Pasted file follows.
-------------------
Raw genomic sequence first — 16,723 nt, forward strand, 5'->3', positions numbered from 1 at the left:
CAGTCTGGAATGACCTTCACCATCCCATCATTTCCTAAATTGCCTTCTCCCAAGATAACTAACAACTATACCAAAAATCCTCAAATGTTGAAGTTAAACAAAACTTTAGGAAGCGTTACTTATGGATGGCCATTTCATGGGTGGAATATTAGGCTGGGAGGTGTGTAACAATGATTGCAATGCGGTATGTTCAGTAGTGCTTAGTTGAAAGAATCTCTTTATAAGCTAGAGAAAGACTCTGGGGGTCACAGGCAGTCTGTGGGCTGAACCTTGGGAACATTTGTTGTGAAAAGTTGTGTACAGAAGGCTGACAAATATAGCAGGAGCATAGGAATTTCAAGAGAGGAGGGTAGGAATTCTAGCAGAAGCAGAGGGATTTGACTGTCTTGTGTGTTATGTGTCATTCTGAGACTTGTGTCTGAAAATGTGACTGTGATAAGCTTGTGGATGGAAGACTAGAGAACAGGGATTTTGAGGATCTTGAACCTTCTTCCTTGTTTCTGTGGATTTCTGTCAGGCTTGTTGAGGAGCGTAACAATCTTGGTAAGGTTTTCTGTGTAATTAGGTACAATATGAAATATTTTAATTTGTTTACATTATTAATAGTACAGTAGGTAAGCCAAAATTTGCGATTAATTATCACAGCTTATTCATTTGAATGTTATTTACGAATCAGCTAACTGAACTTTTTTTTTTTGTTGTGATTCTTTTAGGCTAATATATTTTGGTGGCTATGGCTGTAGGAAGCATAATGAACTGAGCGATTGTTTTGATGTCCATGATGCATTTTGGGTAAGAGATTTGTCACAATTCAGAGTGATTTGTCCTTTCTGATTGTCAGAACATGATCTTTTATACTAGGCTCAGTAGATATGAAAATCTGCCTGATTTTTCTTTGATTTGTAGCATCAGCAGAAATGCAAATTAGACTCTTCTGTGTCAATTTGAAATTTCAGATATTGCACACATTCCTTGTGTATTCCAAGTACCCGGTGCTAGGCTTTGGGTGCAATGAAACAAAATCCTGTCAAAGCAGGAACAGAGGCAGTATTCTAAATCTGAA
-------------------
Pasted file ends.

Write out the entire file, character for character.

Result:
Raw genomic sequence first — 16,723 nt, forward strand, 5'->3', positions numbered from 1 at the left:
CAGTCTGGAATGACCTTCACCATCCCATCATTTCCTAAATTGCCTTCTCCCAAGATAACTAACAACTATACCAAAAATCCTCAAATGTTGAAGTTAAACAAAACTTTAGGAAGCGTTACTTATGGATGGCCATTTCATGGGTGGAATATTAGGCTGGGAGGTGTGTAACAATGATTGCAATGCGGTATGTTCAGTAGTGCTTAGTTGAAAGAATCTCTTTATAAGCTAGAGAAAGACTCTGGGGGTCACAGGCAGTCTGTGGGCTGAACCTTGGGAACATTTGTTGTGAAAAGTTGTGTACAGAAGGCTGACAAATATAGCAGGAGCATAGGAATTTCAAGAGAGGAGGGTAGGAATTCTAGCAGAAGCAGAGGGATTTGACTGTCTTGTGTGTTATGTGTCATTCTGAGACTTGTGTCTGAAAATGTGACTGTGATAAGCTTGTGGATGGAAGACTAGAGAACAGGGATTTTGAGGATCTTGAACCTTCTTCCTTGTTTCTGTGGATTTCTGTCAGGCTTGTTGAGGAGCGTAACAATCTTGGTAAGGTTTTCTGTGTAATTAGGTACAATATGAAATATTTTAATTTGTTTACATTATTAATAGTACAGTAGGTAAGCCAAAATTTGCGATTAATTATCACAGCTTATTCATTTGAATGTTATTTACGAATCAGCTAACTGAACTTTTTTTTTTTGTTGTGATTCTTTTAGGCTAATATATTTTGGTGGCTATGGCTGTAGGAAGCATAATGAACTGAGCGATTGTTTTGATGTCCATGATGCATTTTGGGTAAGAGATTTGTCACAATTCAGAGTGATTTGTCCTTTCTGATTGTCAGAACATGATCTTTTATACTAGGCTCAGTAGATATGAAAATCTGCCTGATTTTTCTTTGATTTGTAGCATCAGCAGAAATGCAAATTAGACTCTTCTGTGTCAATTTGAAATTTCAGATATTGCACACATTCCTTGTGTATTCCAAGTACCCGGTGCTAGGCTTTGGGTGCAATGAAACAAAATCCTGTCAAAGCAGGAACAGAGGCAGTATTCTAAATCTGAA